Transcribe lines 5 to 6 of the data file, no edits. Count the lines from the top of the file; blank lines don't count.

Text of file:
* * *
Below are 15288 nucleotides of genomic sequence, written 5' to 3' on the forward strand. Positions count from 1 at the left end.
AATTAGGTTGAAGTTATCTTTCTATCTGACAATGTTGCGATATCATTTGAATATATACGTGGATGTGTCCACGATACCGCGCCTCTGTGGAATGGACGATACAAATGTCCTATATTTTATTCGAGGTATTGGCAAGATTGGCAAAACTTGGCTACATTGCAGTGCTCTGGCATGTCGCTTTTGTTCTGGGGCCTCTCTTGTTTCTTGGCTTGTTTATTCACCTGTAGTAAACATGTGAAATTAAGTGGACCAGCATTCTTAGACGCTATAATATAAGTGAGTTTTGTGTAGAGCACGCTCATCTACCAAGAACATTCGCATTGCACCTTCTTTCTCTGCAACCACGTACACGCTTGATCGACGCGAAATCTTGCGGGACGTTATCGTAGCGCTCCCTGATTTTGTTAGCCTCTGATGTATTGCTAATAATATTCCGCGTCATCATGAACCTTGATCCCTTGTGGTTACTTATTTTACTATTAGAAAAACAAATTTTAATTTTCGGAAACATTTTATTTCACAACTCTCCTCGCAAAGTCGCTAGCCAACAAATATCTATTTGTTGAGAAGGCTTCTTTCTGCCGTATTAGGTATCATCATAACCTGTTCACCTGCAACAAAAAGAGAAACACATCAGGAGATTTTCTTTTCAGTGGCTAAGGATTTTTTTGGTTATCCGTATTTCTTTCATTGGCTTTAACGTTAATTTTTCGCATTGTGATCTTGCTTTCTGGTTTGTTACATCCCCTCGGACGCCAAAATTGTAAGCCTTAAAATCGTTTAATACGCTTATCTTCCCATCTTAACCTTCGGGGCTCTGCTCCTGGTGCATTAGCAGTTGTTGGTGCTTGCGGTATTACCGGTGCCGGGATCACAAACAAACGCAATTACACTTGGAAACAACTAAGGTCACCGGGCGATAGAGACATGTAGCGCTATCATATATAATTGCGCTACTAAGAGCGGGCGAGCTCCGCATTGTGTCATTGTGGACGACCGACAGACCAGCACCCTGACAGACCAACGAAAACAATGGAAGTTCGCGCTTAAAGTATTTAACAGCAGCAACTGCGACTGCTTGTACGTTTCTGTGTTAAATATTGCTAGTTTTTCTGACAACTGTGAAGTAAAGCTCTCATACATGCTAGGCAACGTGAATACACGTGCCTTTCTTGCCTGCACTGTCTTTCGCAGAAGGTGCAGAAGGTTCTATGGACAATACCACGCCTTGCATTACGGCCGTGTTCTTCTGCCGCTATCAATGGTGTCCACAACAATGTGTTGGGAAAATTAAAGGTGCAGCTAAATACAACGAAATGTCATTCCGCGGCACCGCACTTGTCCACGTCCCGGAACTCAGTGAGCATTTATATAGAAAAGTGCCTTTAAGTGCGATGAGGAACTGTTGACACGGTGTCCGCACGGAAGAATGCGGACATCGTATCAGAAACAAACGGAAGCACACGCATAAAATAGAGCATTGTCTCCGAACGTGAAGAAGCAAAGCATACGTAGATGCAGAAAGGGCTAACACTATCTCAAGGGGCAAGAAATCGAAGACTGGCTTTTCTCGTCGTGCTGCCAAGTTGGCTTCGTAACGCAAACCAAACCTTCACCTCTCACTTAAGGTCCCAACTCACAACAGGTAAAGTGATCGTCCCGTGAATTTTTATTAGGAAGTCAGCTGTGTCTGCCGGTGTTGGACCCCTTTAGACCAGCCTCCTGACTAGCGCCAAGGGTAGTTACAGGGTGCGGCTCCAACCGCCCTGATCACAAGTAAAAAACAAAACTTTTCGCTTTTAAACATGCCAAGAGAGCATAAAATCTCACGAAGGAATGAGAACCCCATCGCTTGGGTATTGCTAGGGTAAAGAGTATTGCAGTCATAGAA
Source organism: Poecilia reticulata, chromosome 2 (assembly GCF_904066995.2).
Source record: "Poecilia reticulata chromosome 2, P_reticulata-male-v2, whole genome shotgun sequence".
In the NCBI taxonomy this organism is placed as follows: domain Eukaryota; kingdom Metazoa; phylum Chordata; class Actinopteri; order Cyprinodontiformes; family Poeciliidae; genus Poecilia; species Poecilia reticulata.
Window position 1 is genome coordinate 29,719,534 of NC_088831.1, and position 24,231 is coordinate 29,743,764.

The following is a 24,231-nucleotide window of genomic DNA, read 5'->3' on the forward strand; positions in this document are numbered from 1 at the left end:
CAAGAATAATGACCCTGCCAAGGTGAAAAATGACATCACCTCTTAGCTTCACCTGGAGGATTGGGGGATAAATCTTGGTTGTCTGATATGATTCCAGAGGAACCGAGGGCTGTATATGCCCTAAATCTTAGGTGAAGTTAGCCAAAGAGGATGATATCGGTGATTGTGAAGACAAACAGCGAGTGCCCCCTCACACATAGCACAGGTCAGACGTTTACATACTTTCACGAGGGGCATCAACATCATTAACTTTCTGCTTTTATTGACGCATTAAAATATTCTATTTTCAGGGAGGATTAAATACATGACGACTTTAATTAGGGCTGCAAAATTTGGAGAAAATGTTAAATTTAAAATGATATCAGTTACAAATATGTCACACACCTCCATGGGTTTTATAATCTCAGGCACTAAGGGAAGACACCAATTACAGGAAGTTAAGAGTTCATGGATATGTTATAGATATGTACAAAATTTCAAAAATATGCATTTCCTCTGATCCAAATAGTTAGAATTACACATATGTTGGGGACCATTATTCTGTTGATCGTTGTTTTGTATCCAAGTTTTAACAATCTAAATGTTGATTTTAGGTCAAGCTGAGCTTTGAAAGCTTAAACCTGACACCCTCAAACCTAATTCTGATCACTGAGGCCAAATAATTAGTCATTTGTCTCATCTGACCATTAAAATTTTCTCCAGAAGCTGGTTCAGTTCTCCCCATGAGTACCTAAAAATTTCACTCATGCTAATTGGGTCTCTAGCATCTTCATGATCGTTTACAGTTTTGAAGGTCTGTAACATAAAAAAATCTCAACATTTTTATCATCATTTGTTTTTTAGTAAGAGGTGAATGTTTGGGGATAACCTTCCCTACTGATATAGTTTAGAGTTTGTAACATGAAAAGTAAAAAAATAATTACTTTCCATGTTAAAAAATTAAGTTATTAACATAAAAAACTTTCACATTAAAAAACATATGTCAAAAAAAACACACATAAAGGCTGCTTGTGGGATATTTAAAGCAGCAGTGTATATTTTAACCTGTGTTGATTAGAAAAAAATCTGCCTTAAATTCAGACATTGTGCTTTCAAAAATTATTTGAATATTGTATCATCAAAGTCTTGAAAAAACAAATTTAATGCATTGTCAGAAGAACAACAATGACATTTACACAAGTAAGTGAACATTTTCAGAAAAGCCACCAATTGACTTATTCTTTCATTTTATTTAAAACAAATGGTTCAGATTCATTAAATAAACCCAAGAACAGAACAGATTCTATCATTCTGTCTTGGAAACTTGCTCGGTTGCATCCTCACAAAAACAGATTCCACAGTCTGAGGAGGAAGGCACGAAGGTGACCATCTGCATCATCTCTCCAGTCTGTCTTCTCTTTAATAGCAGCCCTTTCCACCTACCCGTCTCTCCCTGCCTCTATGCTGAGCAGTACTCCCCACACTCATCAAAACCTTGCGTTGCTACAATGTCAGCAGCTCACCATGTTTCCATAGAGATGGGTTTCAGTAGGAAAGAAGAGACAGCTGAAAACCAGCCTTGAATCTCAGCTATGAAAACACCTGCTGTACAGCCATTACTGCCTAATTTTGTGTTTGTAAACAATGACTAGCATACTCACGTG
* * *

In the NCBI taxonomy this organism is placed as follows: domain Eukaryota; kingdom Metazoa; phylum Chordata; class Actinopteri; order Cyprinodontiformes; family Poeciliidae; genus Poecilia; species Poecilia reticulata.
Window position 1 is genome coordinate 29,719,534 of NC_088831.1, and position 24,231 is coordinate 29,743,764.